Moneyish spoke to Phil Risher on how he quickly tackled his debt, despite earning just $48,000 a year. Here’s how you can follow his example.
At 22 years old, Phil Risher’s dream was to get rich. But student debt stood in the way.
The Maryland native and graduate of Geneva College in Beaver Falls, Pennsylvania, concluded his undergraduate career in 2012 with $30,000 in student debt. While that’s slightly under the national average for indebted Class of 2016 grads — they left school with $37,172, on average, in student loan debt — it still amounted to minimum payments of $300 to $400 per month over a 10 year period.
But Risher, an international business major, was determined to pay it off within 12 months of graduation so he could get out from under the burdensome feeling of that debt — despite landing a post-graduation job at a car rental company that paid just $48,000 a year (or $36,000 after taxes). In order to meet his goal, he’d have to pay $2500 a month towards his student loans, leaving him just $500 per month to spend on himself.
“In college, people are scraping by, [so] $500 a month to me felt like I lot of money. In college, if you had $500 a month, you [were] doing good… It really didn’t feel any different.”
The biggest way Risher lived on $500 a month was by moving into the basement at his dad’s house, which meant he didn’t have to shell out money for rent, utility bills, or lots of food. Without having to meet that cost, he could divvy up his $500 per week into $125 increments, which still had to cover his car insurance, gas, and what he calls his “yum, yum Fridays.” (From Monday through Thursday, he’d bring his lunch to work and eat it sitting in a park reading real estate textbooks, but on Fridays, he’d spend about $20 on lunch from a local restaurant.)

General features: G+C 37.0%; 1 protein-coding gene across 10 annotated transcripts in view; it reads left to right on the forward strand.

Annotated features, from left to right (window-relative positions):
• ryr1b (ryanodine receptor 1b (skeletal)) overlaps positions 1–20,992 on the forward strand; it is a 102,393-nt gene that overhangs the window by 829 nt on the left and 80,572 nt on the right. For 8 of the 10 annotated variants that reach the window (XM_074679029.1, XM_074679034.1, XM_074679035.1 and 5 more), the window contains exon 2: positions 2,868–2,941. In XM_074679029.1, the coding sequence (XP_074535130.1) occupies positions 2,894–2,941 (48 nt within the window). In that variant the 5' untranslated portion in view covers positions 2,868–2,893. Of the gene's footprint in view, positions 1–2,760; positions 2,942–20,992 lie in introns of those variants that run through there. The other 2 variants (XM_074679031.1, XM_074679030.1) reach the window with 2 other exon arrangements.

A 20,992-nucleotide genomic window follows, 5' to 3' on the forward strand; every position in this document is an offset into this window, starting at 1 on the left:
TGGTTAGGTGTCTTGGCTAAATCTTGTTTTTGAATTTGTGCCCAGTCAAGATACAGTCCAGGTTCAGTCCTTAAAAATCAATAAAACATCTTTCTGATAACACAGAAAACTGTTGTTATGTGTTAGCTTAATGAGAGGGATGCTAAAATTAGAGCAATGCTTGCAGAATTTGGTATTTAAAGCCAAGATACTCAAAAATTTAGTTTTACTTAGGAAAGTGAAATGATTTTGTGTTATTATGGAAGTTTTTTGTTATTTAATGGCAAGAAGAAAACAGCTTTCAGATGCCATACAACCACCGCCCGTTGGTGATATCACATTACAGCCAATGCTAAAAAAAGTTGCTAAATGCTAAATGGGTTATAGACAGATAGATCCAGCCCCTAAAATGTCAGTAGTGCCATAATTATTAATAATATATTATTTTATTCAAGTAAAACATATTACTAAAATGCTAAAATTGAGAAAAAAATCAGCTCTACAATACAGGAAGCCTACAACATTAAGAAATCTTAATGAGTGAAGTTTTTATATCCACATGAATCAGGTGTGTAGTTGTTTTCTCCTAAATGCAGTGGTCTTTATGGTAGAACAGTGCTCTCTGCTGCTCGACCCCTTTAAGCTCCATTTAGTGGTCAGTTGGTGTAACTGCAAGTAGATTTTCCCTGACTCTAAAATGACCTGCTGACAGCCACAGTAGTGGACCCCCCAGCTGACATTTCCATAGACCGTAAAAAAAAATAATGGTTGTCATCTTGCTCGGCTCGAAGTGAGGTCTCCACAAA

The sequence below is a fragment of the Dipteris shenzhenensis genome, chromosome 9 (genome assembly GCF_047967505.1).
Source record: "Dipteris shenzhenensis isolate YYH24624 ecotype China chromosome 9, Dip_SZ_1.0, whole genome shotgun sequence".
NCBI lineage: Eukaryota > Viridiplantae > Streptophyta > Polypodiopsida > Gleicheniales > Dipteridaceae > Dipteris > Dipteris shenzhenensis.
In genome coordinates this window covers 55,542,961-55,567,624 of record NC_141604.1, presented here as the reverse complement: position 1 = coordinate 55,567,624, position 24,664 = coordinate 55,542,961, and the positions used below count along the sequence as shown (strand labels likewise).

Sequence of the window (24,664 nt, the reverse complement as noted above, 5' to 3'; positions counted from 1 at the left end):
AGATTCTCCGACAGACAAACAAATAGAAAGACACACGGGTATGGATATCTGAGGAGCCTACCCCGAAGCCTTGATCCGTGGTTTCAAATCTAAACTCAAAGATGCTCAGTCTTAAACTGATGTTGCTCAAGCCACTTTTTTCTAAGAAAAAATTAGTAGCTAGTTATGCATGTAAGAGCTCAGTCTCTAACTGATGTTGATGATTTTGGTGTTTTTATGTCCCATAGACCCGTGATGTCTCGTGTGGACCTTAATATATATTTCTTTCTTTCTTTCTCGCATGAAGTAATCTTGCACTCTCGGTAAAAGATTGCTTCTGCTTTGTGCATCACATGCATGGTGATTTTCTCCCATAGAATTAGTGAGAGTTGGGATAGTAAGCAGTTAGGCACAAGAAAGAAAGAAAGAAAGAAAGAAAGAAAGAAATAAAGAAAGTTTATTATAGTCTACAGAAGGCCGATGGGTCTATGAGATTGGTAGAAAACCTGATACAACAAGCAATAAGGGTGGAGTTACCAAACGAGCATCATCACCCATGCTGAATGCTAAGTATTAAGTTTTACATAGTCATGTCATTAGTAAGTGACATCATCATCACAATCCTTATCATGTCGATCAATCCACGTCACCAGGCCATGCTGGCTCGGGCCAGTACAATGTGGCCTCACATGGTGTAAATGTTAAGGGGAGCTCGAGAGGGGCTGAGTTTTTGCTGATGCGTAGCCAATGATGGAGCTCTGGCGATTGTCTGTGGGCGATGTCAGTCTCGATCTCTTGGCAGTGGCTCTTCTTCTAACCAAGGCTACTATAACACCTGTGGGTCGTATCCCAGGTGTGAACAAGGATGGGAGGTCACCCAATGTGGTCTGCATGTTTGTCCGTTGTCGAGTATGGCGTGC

Risher also spent a little on his girlfriend, namely on outings together or paying for gas to visit her every other month at college, which was two hours.
Here’s how Risher’s monthly expenses broke down:
- $40 per month on gas
- $80 per month on eating out ($20 per week)
- $75 per month on car insurance
- $50 per month to World Vision (a charitable organization)
- Remaining $255 for “savings, misc. spending on clothes, other necessities, or girlfriend”
Risher says that his upbringing might have made this easier for him to do than for others. A self-described product of a “lower middle class” upbringing whose parents divorced when he was two, Risher wasn’t accustomed to living a high-flying lifestyle. “Neither of my parents went to college,” Risher told Moneyish. “There were times we never had a ton of money, but we were never on food stamps. We would eat macaroni and cheese every night.”
When he was “four or five” years old, his mom’s hot water cooler flooded all the carpeting in their house. Without enough money to replace the carpeting, “she bought me roller blades,” he said. His mom told him, “Hey, I took this carpet out for you, so you could learn how to roller blade,” rather than making the situation despondent.
“Even though you may not have a ton of money, you can still have fun. It’s all an attitude,” Risher reflected, looking back on this incident from his childhood. “The fact that she could take a crisis in her eyes and make it a party in my eyes sticks with me to this day.”
In analyzing Risher’s feat, financial experts agree that what he pulled off in paying down his debt so quickly is not easy, but most Americans facing such loan repayments (about 44 million people, who collectively hold $1.4 trillion in loans) can implement smart strategies to pay off their debt in a timely manner.
For one, if it’s possible to move in with your parents as you aggressively pay down debt, consider it; indeed, rent is often the most expensive cost you’ll face upon graduation. Or, if that’s not an option, get roommates: In some of America’s most expensive cities like New York, Boston, and San Francisco, this simple move could save you $10,000 or more a year in rent.
And Brianna McGurran, a student loans expert for NerdWallet, suggests that those facing student loans subscribe to the 50-30-20 plan, which is a “budgeting plan that suggests you set aside 50% of your income for necessities like rent and groceries and utility bills; 30% toward ‘wants,’ [like] movie tickets [or] drinks out with friends; and 20% or more toward savings or debt repayment beyond the minimum.”
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